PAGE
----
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Talking About The Great Pumpkin

Posted on: October 19th, 2016 by Bri DeRosa

welcome_great_pumpkinlargeThis October marks the 50th anniversary of “It’s The Great Pumpkin, Charlie Brown,” an iconic Halloween television special that has been a staple of the season in American homes since its first broadcast. Lighthearted news reports are starting to surface, detailing various celebrations of the occasion — including a series of Peanuts-themed corn mazes across the country.

As with most classics, the staying power of “The Great Pumpkin” has much to do with the accessibility and timeless quality of its story. However, “Peanuts” creator Charles Schulz also managed to pack a lot of wisdom and universally teachable moments into his Halloween special. Try re-watching “The Great Pumpkin” as a family (or watching for the first time!), then discuss it over dinner:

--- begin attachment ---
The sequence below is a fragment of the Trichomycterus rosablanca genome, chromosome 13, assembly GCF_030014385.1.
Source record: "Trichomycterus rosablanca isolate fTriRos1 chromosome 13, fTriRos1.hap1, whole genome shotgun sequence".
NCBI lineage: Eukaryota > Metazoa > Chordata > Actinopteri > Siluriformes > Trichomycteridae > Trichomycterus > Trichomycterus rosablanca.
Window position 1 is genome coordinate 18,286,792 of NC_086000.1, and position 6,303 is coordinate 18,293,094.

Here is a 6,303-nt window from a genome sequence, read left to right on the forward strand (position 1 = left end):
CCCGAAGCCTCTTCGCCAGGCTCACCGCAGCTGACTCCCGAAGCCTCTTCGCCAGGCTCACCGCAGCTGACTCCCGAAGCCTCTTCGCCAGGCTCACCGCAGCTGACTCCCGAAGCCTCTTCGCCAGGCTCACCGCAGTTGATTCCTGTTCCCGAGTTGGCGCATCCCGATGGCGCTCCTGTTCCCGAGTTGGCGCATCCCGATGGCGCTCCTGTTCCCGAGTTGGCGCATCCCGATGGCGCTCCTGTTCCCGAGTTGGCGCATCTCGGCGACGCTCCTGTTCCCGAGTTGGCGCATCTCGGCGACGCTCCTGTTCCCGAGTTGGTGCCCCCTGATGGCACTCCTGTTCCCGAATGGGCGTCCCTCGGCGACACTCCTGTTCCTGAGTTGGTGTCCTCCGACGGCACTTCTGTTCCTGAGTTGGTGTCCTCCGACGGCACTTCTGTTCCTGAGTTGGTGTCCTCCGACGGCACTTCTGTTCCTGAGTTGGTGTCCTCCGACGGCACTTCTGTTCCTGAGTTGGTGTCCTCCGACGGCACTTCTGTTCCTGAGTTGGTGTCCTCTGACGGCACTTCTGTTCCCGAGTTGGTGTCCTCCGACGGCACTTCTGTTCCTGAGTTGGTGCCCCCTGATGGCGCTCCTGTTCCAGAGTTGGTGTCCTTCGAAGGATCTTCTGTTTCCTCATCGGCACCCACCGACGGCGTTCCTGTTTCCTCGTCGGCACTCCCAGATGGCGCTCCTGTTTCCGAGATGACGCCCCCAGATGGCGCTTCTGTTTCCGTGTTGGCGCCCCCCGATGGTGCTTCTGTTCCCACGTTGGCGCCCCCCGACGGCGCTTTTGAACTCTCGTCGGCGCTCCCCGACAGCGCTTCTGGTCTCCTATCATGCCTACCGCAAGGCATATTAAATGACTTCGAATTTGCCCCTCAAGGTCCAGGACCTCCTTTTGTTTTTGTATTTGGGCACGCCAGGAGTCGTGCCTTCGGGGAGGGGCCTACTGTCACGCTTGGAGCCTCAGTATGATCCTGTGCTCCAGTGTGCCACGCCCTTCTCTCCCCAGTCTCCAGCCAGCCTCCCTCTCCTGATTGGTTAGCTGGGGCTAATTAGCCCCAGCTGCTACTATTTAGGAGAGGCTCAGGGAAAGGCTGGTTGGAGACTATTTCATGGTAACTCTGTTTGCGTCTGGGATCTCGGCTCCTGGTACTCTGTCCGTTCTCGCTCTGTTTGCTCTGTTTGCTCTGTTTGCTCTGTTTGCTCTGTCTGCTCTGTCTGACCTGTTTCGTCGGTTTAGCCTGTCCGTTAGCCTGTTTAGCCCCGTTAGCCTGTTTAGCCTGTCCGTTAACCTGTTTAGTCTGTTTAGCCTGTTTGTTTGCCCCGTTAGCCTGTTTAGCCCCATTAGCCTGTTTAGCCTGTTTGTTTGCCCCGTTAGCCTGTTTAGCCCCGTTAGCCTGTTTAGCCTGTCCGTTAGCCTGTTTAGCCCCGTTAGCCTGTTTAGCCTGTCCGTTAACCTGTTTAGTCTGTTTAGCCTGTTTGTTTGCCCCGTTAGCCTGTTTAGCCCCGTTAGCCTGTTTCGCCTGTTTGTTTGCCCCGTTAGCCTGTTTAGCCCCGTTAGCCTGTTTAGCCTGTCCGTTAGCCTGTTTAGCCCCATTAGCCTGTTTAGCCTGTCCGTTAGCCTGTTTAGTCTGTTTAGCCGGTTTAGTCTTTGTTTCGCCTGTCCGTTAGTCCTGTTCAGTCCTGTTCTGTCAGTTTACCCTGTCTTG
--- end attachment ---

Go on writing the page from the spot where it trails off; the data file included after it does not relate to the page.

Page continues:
• The story of “The Great Pumpkin” centers on Linus, who firmly believes in The Great Pumpkin even though everyone else makes fun of him for it. Have you ever stuck to a belief or an opinion, even when others have tried to talk you out of it?
  • Lucy tells Charlie Brown that his invitation to the Halloween party must have been a mistake, because “there were two lists: One to invite, and one not to invite.” What do you think about Lucy’s behavior? If you were hosting a Halloween party, who would be on the guest list? Do you think it’s ever okay to leave someone off the list, and if so, how would you handle it?
  • Sally gives up trick-or-treating to stay in the pumpkin patch with Linus. Have you ever changed your plans to make someone else happy? Were you happy with your decision, or not? Why?
  • Snoopy spends much of “The Great Pumpkin” imagining that he’s the World War I Flying Ace. If you could imagine yourself as any historical hero, who would you choose and why?
  • Linus says, “There are three things I have learned never to discuss with people: Religion, politics, and The Great Pumpkin.” Why do you think he feels this way? Do you think there are certain topics that shouldn’t be discussed? Does it depend on who you’re talking to or where you are?